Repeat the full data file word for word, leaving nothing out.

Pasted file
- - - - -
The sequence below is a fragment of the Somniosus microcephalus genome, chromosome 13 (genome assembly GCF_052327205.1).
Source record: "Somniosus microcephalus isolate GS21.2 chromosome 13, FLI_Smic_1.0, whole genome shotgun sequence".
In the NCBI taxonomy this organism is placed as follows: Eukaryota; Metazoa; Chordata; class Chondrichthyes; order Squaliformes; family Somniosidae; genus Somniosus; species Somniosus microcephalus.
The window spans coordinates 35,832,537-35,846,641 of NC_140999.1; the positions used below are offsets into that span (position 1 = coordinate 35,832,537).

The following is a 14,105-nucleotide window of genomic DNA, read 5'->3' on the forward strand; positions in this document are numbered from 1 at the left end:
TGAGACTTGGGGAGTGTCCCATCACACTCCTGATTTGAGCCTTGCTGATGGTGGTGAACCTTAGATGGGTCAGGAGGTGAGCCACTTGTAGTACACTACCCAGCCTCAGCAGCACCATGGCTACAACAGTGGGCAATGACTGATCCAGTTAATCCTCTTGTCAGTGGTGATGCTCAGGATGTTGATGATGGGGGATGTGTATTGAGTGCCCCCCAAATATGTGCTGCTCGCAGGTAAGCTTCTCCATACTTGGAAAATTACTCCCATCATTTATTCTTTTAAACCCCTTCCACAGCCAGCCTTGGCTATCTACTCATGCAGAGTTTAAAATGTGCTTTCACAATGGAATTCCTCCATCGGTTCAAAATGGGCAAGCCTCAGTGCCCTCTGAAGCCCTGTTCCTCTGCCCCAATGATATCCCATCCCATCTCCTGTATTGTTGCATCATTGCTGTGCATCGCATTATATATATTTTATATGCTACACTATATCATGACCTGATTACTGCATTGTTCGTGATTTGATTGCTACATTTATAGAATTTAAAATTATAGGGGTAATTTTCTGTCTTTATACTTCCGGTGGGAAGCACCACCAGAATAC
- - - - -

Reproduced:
The sequence below is a fragment of the Somniosus microcephalus genome, chromosome 13 (genome assembly GCF_052327205.1).
Source record: "Somniosus microcephalus isolate GS21.2 chromosome 13, FLI_Smic_1.0, whole genome shotgun sequence".
In the NCBI taxonomy this organism is placed as follows: Eukaryota; Metazoa; Chordata; class Chondrichthyes; order Squaliformes; family Somniosidae; genus Somniosus; species Somniosus microcephalus.
The window spans coordinates 35,832,537-35,846,641 of NC_140999.1; the positions used below are offsets into that span (position 1 = coordinate 35,832,537).

The following is a 14,105-nucleotide window of genomic DNA, read 5'->3' on the forward strand; positions in this document are numbered from 1 at the left end:
TGAGACTTGGGGAGTGTCCCATCACACTCCTGATTTGAGCCTTGCTGATGGTGGTGAACCTTAGATGGGTCAGGAGGTGAGCCACTTGTAGTACACTACCCAGCCTCAGCAGCACCATGGCTACAACAGTGGGCAATGACTGATCCAGTTAATCCTCTTGTCAGTGGTGATGCTCAGGATGTTGATGATGGGGGATGTGTATTGAGTGCCCCCCAAATATGTGCTGCTCGCAGGTAAGCTTCTCCATACTTGGAAAATTACTCCCATCATTTATTCTTTTAAACCCCTTCCACAGCCAGCCTTGGCTATCTACTCATGCAGAGTTTAAAATGTGCTTTCACAATGGAATTCCTCCATCGGTTCAAAATGGGCAAGCCTCAGTGCCCTCTGAAGCCCTGTTCCTCTGCCCCAATGATATCCCATCCCATCTCCTGTATTGTTGCATCATTGCTGTGCATCGCATTATATATATTTTATATGCTACACTATATCATGACCTGATTACTGCATTGTTCGTGATTTGATTGCTACATTTATAGAATTTAAAATTATAGGGGTAATTTTCTGTCTTTATACTTCCGGTGGGAAGCACCACCAGAATAC